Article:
The EU Sustainable Finance Disclosure Regulation (SFDR)
Enforced as of December 2019, the EU introduced new categories of benchmarks. These categories are the EU Climate Transition Benchmark and the EU Paris-aligned benchmarks. Benchmark administrators and asset managers are able to use these indicators to introduce ESG compliance and allow for the best methodologies and uniform standards.
Benchmark compliance is a green light for higher value investors to safely allocate funds without worrying about future sustainability.
The Task Force For Climate Related Financial Disclosures (TCFD)
The TCFD offers recommendations for listed companies around transparency guidelines and information disclosure. This includes governance, strategies, risk assessment, metrics and objectives. The objective is to apply TCFD clauses to asset management and by December of 2020 a final list of rules including a “comply or explain” annotation was included.
The November 2020 Climate Change Position Paper published by the Investment Association (IA) requested for the UK government to broaden stances on the same and mandate all large companies to report in line with TCFD and make changes to internal regulations around the same. It is expected by 2025 the UK will become the first country to align itself with strong mandatory disclosure policies.
Other Opportunities and Challenges for Asset Managers
With growing concern around transparency and accountability, investors require more information before making a financial decision. While governments are mandating policies on both national and international frontiers, the choice between ESG compliant organizations and non-ESG compliant businesses becomes transparent. Investments that include ESG considerations and factors outperform those that do not. Additionally ESG compliance reduces overall risks allowing for investors to delegate finances without strong worry.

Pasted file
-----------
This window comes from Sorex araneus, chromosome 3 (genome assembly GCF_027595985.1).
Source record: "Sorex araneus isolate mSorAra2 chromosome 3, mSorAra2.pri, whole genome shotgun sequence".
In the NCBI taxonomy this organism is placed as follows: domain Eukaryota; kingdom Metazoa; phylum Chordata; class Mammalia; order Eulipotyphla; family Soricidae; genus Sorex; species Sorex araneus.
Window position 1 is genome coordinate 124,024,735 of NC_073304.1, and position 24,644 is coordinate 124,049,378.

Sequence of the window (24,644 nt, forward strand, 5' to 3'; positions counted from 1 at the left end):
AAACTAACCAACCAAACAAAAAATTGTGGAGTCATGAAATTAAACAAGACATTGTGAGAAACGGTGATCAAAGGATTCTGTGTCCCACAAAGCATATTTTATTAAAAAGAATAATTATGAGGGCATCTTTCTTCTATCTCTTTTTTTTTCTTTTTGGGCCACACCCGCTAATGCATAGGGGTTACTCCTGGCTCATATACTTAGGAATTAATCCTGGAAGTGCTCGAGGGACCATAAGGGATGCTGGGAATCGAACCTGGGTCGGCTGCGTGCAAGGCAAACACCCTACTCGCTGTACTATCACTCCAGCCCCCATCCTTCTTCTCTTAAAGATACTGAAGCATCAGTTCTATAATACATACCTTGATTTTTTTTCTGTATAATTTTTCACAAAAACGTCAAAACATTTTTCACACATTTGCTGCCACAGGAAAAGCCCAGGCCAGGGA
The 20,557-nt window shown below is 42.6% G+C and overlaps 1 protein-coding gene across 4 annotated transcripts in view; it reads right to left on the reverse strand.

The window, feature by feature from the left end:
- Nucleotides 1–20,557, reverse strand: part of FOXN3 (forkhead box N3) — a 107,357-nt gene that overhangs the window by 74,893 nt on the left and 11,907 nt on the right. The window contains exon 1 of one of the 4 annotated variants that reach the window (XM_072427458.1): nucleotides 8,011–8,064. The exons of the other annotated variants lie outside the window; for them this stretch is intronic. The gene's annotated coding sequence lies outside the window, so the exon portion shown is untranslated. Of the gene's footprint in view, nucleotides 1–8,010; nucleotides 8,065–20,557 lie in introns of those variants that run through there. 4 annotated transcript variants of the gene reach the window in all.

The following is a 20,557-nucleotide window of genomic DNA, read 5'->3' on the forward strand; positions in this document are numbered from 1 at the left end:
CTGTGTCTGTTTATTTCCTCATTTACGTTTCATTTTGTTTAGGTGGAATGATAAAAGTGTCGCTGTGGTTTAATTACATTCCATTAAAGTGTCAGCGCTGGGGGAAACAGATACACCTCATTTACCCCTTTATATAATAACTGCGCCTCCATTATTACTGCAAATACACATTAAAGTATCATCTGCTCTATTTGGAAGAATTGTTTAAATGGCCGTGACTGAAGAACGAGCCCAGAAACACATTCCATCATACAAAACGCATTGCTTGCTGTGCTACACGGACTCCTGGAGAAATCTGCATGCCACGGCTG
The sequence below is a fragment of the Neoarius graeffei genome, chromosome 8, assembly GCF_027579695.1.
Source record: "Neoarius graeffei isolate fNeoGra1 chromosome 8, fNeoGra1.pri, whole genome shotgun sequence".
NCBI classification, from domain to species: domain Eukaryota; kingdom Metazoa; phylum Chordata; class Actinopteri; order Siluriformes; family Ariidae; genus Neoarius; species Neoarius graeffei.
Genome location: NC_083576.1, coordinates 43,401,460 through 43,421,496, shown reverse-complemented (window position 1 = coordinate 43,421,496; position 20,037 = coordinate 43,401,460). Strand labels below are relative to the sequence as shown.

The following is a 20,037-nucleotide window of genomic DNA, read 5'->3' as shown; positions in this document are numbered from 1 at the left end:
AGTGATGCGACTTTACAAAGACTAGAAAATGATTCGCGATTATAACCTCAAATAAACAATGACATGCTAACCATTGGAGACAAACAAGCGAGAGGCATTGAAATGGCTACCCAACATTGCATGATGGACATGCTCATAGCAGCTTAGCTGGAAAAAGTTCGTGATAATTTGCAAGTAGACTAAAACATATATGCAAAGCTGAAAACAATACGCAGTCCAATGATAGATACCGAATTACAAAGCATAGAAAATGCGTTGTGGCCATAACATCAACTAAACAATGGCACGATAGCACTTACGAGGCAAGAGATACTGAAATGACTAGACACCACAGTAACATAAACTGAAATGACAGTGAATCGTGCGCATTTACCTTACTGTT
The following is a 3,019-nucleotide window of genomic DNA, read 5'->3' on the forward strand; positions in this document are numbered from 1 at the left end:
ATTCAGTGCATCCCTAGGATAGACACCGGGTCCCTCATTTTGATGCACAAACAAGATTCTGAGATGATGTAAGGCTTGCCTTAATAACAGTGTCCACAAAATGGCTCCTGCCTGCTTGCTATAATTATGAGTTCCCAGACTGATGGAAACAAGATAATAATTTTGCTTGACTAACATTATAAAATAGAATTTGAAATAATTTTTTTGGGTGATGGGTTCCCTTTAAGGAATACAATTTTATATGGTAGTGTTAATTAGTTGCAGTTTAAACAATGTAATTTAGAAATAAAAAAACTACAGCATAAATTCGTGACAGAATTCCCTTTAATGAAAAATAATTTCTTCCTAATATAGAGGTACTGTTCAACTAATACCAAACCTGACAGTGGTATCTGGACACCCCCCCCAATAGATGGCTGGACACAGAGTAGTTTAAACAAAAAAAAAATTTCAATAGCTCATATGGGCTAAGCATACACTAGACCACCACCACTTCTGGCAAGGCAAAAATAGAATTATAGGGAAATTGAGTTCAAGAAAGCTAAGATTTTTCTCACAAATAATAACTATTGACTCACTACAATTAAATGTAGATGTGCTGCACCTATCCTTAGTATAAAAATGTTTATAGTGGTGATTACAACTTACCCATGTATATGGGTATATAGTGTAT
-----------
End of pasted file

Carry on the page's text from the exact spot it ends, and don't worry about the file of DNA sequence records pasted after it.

A common strategy exercised is referred to as the “so-called negative screens”. This method of investing side steps organizations and industries that inherently create a negative impact on society including tobacco and fracking. Positive screens can be used to reveal organizations that are front runners in terms of ESG compliance. Factors considered include effects on climate and attention towards diversity.
Asset managers are also constantly enhancing engagement capabilities by encouraging effective and open dialogue with organizations. A lot of concerns around ESG compliance can come from information gaps. Allowing businesses to safely ask questions and slowly implement better practices allows for true influence and long term change around sustainability practices.
According to a 2018 Morgan Stanley survey, over 84% of current asset owners are looking at or have been actively pursuing ESG integration into their investment process. Over the last four years, 60% of signatories have already begun the process.
Concerns around data standardization, defining credible ESG integration approaches and introducing the right expertise and capabilities into an organization can easily be dealt with when ESG consulting or ESG advisory services are introduced.
The strong traction around ESG standards is slowly creating a uniform foundation countries across the world can use to benchmark their ESG rating. While these mechanisms are being built, it is up to local governments and corporate unions to encourage attention around ESG and for Asset Managers to decide the criteria important to consider for investment.